Carlos Miguelez is a man for whom sustainability is not just a noble-sounding concept, but a way of life. His work centres on sustainable fishing, applying traditional practices and approaches, and he built a passive cottage with his own hands, using local resources and with the help of his family.
Carlos lives in the village of Barazón Grande in central Galicia. In addition to the beautiful countryside that the local people respect and cherish, the area is rich in traditions inherited from their ancestors. The local culture is all about making the most of the resources available. Long before sustainably and recycling became buzzwords of our age, they were already firmly established here. And it is this traditional approach that Carlos tries to apply to all the challenges of modern times, looking for ways to incorporate ancient wisdom into contemporary practices. On top of that, he’s thinking about how to preserve all of this for future generations, how to pass it on to his descendants – not just in terms of ecological practices, but as a way of life and a philosophy.
Using local resources and with help from his family. Carlos built a passive cottage which they now enjoy using.
He sees sustainable fishing, which does not deplete the natural stocks of fish in rivers, as fundamental. One part of his work is to educate students and local communities about the environment. In doing so, he emphasises how everything in nature is interconnected and every action can have far-reaching impacts on the complex web of life. Everything Carlos does reflects his mission: to ensure that future generations inherit a well-preserved environment.
Originally a forestry technician, Carlos works at a fish breeding and reproduction centre in the Galician village of Barazón Grande. In his work, he helps manage fishing in the province of Orense and other regions, among other things. His fish farm serves as a genetic reserve for fish from the different rivers of the province and aids the recovery of fish populations in ecologically damaged rivers.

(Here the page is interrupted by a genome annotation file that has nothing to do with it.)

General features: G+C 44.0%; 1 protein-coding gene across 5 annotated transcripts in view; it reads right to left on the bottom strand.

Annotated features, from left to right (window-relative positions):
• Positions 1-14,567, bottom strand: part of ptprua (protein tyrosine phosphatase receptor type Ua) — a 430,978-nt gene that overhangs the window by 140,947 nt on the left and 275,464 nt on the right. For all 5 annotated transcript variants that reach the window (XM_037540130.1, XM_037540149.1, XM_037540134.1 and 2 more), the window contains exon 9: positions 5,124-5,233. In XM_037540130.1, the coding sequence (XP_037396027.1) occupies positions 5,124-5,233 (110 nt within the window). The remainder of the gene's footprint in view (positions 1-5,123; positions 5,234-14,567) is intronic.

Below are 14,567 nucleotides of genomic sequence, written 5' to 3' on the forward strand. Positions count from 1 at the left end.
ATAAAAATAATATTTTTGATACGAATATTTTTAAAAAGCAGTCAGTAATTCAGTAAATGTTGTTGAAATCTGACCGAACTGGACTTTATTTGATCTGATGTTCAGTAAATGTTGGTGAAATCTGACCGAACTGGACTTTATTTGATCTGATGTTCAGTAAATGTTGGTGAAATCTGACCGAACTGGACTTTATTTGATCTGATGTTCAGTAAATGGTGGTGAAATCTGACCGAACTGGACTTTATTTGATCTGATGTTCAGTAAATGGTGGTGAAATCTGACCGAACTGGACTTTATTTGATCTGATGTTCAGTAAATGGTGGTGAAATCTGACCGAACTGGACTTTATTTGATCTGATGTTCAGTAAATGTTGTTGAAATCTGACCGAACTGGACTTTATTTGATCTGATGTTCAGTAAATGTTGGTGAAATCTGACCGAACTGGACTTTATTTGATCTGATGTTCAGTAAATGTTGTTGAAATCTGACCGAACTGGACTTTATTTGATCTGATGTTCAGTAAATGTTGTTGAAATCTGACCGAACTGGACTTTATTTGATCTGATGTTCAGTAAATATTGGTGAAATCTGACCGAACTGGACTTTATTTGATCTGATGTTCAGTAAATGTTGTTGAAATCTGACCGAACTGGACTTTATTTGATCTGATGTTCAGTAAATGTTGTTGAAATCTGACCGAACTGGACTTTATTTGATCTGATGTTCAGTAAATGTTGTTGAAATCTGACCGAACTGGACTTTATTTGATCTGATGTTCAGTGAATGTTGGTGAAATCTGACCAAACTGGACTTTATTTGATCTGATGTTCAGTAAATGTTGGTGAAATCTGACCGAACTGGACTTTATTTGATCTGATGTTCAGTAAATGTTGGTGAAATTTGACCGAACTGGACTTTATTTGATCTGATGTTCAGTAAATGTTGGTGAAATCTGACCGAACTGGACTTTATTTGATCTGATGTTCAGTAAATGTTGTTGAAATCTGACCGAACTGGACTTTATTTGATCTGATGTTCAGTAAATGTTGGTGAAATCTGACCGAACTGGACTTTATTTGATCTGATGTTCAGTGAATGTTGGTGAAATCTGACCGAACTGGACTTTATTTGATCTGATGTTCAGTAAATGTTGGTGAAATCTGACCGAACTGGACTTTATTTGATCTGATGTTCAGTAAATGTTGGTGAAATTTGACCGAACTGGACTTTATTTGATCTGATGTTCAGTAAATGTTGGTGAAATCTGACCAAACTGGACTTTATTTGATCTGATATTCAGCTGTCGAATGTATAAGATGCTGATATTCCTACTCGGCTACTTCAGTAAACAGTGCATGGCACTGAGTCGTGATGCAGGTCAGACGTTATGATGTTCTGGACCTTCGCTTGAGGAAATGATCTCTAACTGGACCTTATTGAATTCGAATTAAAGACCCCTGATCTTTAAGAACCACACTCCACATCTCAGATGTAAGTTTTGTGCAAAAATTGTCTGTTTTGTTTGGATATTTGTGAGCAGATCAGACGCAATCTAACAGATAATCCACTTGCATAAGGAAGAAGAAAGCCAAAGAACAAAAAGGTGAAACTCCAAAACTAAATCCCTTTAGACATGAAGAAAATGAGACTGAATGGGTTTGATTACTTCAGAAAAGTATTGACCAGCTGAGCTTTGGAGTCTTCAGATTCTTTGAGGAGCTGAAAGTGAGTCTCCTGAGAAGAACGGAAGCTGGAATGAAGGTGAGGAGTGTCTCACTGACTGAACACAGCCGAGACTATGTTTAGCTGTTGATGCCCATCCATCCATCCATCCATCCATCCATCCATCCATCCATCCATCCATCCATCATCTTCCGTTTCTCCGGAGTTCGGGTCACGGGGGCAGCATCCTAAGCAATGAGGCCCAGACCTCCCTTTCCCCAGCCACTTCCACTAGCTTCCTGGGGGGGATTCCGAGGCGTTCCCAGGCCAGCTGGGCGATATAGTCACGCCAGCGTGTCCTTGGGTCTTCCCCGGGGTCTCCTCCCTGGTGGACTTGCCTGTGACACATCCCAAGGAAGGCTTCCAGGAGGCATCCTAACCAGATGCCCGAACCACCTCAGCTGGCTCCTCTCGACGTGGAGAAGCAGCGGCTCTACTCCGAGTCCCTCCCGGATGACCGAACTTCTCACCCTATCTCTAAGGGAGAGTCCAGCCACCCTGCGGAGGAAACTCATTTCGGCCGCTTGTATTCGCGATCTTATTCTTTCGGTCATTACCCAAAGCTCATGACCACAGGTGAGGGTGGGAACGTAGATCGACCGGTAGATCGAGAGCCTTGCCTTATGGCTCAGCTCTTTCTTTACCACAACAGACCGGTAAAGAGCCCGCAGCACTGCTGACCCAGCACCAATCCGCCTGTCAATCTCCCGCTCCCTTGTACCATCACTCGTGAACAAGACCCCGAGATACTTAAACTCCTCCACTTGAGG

Carlos Miguelez (right) and a friend out fishing.
So it’s no surprise that Carlos’s passion for sustainability has translated into his abodes. Built with local materials and using techniques handed down to him by his father, his cottage represents a deep connection with their heritage and the land. It serves as a legacy that they hope to pass on to future generations.
The idea came while he was working on the river, where his colleague Miguel, who was finishing his architecture studies at the time, offered his services. Carlos’s brother, son and daughter also pitched in. The cottage was built over two summers with the aim of creating an ecological and sustainable structure using local – meaning from the immediate, “zero-kilometre” vicinity of the building – raw materials, which they obtained in the most nature-friendly way possible. They also used a lot of recycled materials and components, such as old windows. The cottage has its own solar panels and biotope pool water purifier.
How does he use the cottage? For celebrations and gatherings with family and friends. And, as we know, the Spanish don’t need to look hard to find reasons to party – the arrival and departure of storks, the full moon, the changing of the seasons… They even pay tribute to the Vikings.
Explorers of sustainability
Films about sustainability, connecting with nature, living in harmony with the world around us, not destroying the environment and taking only what we need from it… That sums up a documentary series showcasing interesting and inspiring people, their imaginative projects and their unconventional and humble approach to life. But as they all live and work in today’s modern world, the documentaries also show the connection between the topic of sustainability and the current world of transport. The people portrayed in the films can draw on resilient and sustainable partners – cars with a winged arrow in their emblem.